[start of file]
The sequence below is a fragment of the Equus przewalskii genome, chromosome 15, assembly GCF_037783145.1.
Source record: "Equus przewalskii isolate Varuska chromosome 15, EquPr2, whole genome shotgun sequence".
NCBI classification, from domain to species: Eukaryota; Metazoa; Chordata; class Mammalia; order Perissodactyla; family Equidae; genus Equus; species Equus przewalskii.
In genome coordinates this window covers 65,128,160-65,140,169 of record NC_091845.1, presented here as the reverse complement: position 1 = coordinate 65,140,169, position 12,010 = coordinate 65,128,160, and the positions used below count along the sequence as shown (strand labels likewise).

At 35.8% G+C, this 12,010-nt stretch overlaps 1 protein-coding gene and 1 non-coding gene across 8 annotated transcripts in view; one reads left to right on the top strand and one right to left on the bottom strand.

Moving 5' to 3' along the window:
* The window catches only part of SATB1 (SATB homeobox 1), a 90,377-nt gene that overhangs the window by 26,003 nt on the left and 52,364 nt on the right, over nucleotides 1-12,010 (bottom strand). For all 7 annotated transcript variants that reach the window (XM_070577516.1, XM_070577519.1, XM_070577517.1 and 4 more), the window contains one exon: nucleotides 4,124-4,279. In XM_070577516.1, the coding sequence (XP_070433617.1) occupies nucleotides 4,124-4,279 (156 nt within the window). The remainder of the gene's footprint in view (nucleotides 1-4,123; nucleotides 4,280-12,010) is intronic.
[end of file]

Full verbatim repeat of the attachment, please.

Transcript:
The sequence below is a fragment of the Equus przewalskii genome, chromosome 15, assembly GCF_037783145.1.
Source record: "Equus przewalskii isolate Varuska chromosome 15, EquPr2, whole genome shotgun sequence".
NCBI classification, from domain to species: Eukaryota; Metazoa; Chordata; class Mammalia; order Perissodactyla; family Equidae; genus Equus; species Equus przewalskii.
In genome coordinates this window covers 65,128,160-65,140,169 of record NC_091845.1, presented here as the reverse complement: position 1 = coordinate 65,140,169, position 12,010 = coordinate 65,128,160, and the positions used below count along the sequence as shown (strand labels likewise).

At 35.8% G+C, this 12,010-nt stretch overlaps 1 protein-coding gene and 1 non-coding gene across 8 annotated transcripts in view; one reads left to right on the top strand and one right to left on the bottom strand.

Moving 5' to 3' along the window:
* The window catches only part of SATB1 (SATB homeobox 1), a 90,377-nt gene that overhangs the window by 26,003 nt on the left and 52,364 nt on the right, over nucleotides 1-12,010 (bottom strand). For all 7 annotated transcript variants that reach the window (XM_070577516.1, XM_070577519.1, XM_070577517.1 and 4 more), the window contains one exon: nucleotides 4,124-4,279. In XM_070577516.1, the coding sequence (XP_070433617.1) occupies nucleotides 4,124-4,279 (156 nt within the window). The remainder of the gene's footprint in view (nucleotides 1-4,123; nucleotides 4,280-12,010) is intronic.